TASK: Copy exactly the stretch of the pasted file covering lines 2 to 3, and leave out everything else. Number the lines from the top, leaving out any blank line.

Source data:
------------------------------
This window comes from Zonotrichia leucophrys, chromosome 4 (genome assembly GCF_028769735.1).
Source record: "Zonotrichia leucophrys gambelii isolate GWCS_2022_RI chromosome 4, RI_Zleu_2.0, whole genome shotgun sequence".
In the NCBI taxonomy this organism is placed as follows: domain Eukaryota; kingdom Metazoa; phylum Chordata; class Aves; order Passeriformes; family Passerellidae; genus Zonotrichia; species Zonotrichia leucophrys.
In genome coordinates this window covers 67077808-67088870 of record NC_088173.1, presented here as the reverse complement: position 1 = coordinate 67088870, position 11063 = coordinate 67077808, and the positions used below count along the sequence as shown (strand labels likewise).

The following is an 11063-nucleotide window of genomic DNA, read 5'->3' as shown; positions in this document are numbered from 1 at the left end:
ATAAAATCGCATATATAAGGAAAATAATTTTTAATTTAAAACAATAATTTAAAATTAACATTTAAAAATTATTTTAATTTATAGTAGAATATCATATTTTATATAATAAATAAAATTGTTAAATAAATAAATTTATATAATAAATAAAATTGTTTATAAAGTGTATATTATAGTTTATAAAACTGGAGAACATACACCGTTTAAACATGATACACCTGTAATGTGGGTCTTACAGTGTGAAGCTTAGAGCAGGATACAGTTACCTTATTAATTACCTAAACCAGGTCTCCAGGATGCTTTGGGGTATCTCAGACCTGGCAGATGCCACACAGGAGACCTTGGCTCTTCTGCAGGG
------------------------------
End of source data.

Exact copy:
Source record: "Zonotrichia leucophrys gambelii isolate GWCS_2022_RI chromosome 4, RI_Zleu_2.0, whole genome shotgun sequence".
In the NCBI taxonomy this organism is placed as follows: domain Eukaryota; kingdom Metazoa; phylum Chordata; class Aves; order Passeriformes; family Passerellidae; genus Zonotrichia; species Zonotrichia leucophrys.